A common and potentially painful condition, pincer nails can often be avoided by careful detection and proper care.
Pincer nails (pin-sir): excessive curvature of the nail plate that causes the nail to pinch into the soft tissue of the surrounding skin
A pincer nail, also called a trumpet nail, is one of four types of an ingrown nail; it’s often viewed as the most painful. A couple of factors separate the pincer nail from the classic, more familiar ingrown nail. First, the term “ingrown nail” is often associated with an ingrown toenail, and we may visualize only one side of the big toe being affected. A pincer nail, on the other hand, can form on any nail — fingernail or toenail. Second, by definition, a pincer nail rolls into the skin on both sides of the nail plate. Techs will notice an exaggerated arch when they examine the C-curve of the nail, and the ends of the nail will visibly push into the skin. Clients who have the beginning stages of a pincer nail may complain that they feel like something is caught under their nail. When techs investigate, they will notice the nail pinching into the skin and be able to relieve the pressure by “unrolling” the nail.
In early stages, pincer nails can cause discomfort, but as the condition worsens and the nail digs deeper into the skin, the body begins to respond as it would to any irritation, such as a splinter or a piece of glass. The area becomes red, tender, and inflamed. The nail thickens, and the skin becomes cracked where the nail pushes into it. At times the curve can get so severe, the side edges of the nails will almost touch, causing significant pain. Left untreated, infection can develop.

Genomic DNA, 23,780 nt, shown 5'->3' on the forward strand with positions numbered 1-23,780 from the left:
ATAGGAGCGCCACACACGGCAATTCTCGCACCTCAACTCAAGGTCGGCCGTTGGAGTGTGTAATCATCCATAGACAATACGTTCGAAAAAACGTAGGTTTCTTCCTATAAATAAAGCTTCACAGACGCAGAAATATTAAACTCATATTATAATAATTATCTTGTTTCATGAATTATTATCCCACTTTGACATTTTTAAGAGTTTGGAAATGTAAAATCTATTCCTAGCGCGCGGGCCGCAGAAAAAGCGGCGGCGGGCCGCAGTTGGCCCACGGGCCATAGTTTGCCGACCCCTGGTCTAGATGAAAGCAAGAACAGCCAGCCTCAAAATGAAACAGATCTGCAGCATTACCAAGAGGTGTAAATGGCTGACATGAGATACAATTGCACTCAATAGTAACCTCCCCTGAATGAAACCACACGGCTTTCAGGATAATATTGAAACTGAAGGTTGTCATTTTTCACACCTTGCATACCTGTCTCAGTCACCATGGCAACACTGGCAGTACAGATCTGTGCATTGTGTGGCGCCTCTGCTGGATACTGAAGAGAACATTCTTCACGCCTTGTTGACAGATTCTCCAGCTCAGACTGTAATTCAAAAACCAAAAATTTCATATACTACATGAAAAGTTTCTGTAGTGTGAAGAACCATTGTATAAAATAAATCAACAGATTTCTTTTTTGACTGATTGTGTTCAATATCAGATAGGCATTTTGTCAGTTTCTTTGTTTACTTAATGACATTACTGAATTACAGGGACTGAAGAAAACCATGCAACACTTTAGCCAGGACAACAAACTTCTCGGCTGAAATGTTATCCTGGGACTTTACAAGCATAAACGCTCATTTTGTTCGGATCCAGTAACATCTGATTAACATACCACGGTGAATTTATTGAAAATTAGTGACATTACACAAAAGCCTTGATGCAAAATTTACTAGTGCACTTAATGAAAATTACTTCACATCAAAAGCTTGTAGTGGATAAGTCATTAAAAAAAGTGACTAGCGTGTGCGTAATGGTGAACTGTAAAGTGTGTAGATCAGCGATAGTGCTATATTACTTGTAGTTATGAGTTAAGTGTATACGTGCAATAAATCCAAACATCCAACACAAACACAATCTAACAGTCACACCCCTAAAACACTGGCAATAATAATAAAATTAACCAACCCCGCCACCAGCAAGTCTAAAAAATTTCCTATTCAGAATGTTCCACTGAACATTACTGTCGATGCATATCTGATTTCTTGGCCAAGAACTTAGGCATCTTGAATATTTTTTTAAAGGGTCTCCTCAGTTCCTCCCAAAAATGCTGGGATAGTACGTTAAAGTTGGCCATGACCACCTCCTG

A number of factors can cause pincer nails to evolve. Genetics can play a role, since the natural shape of the nail plate determines how a nail grows. However, many times a pincer nail can develop because of shoes that pinch the toes together or improper maintenance of the nail through cutting or filing. Pincer nails are more common in the elderly, as factors such as diabetes, liver problems, and medication can affect the growth and health of a nail. The elderly and women who are pregnant also pose a higher risk for pincer nails because they may find it difficult bending over to file their nails at a correct angle. Dr. Darren Weinheimer, a podiatrist in Binghamton, N.Y., says a pincer nail could also develop as a complication to a primary problem such as degenerative arthritis or inflamed joints.
Treatment for pincer nails ranges from corrective filing to surgery. Once the nail is cut below the free edge, there is a chance of the nail growing into the skin, especially if the corners of the nail have been filed away or if a small spur is left on the edge of the nail. Corrective filing allows the nail to grow and widen so the edges don’t dig into the skin. Beyond filing, doctors may choose from a number of other corrective techniques including finding ways to widen the nail. One technique is to cut a “V” out of the center of the free edge. This removes the severe arch of the nail and the hope is that the nail will grow out flatter and wider. Another technique is to drill a very small hole on each side of the nail and thread a piece of wire up one hole, across the nail and down through the other hole. Once the wire is tightened and secured, it forces the high arch of the nail to flatten, causing the edges of the nail to flair. Again, the theory is that over time, the nail will begin to naturally flatten and widen.
If patients don’t respond to non-invasive corrections, doctors may choose laser surgery or a technique called phenol matricectomy. This surgery can be performed right in the doctor’s office and requires only a local anesthesia. The outer edges of the nail are removed and then a substance called phenol is applied. Phenol contains acid that will destroy the cells of the matrix, preventing regrowth of the nail. In any treatment of pincer nails, doctors may prescribe an emollient, such as Urea 40, to treat dry, cracked, itchy skin or an antibiotic to fight off or prevent infection.
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